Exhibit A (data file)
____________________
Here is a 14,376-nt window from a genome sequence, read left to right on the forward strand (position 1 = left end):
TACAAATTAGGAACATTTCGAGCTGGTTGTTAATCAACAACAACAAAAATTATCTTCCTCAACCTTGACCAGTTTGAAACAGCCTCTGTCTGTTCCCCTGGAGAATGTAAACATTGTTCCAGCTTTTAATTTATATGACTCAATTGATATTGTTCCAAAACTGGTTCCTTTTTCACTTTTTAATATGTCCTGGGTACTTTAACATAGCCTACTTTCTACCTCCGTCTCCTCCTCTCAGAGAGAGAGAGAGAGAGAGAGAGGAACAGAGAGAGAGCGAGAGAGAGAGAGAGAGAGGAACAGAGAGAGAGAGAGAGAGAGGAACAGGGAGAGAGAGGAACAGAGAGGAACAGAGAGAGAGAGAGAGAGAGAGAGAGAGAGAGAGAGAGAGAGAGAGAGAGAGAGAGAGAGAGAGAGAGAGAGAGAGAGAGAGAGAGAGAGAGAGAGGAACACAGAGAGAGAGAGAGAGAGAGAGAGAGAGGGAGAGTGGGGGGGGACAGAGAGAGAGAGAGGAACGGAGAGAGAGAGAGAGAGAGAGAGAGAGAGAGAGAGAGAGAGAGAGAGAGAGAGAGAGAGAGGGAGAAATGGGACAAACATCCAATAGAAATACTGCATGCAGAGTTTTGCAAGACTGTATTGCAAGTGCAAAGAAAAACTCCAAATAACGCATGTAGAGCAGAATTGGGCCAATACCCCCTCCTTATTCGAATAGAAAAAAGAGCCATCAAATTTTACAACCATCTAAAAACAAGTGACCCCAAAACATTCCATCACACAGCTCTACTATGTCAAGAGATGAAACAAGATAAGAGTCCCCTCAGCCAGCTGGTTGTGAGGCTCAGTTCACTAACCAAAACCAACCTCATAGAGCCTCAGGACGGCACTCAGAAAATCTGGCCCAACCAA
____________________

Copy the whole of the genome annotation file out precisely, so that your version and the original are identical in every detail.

Here is a 14,376-nt window from a genome sequence, read left to right on the forward strand (position 1 = left end):
TACAAATTAGGAACATTTCGAGCTGGTTGTTAATCAACAACAACAAAAATTATCTTCCTCAACCTTGACCAGTTTGAAACAGCCTCTGTCTGTTCCCCTGGAGAATGTAAACATTGTTCCAGCTTTTAATTTATATGACTCAATTGATATTGTTCCAAAACTGGTTCCTTTTTCACTTTTTAATATGTCCTGGGTACTTTAACATAGCCTACTTTCTACCTCCGTCTCCTCCTCTCAGAGAGAGAGAGAGAGAGAGAGAGGAACAGAGAGAGAGCGAGAGAGAGAGAGAGAGAGGAACAGAGAGAGAGAGAGAGAGAGGAACAGGGAGAGAGAGGAACAGAGAGGAACAGAGAGAGAGAGAGAGAGAGAGAGAGAGAGAGAGAGAGAGAGAGAGAGAGAGAGAGAGAGAGAGAGAGAGAGAGAGAGAGAGAGAGAGAGAGAGAGGAACACAGAGAGAGAGAGAGAGAGAGAGAGAGAGGGAGAGTGGGGGGGGACAGAGAGAGAGAGAGGAACGGAGAGAGAGAGAGAGAGAGAGAGAGAGAGAGAGAGAGAGAGAGAGAGAGAGAGAGAGAGAGGGAGAAATGGGACAAACATCCAATAGAAATACTGCATGCAGAGTTTTGCAAGACTGTATTGCAAGTGCAAAGAAAAACTCCAAATAACGCATGTAGAGCAGAATTGGGCCAATACCCCCTCCTTATTCGAATAGAAAAAAGAGCCATCAAATTTTACAACCATCTAAAAACAAGTGACCCCAAAACATTCCATCACACAGCTCTACTATGTCAAGAGATGAAACAAGATAAGAGTCCCCTCAGCCAGCTGGTTGTGAGGCTCAGTTCACTAACCAAAACCAACCTCATAGAGCCTCAGGACGGCACTCAGAAAATCTGGCCCAACCAA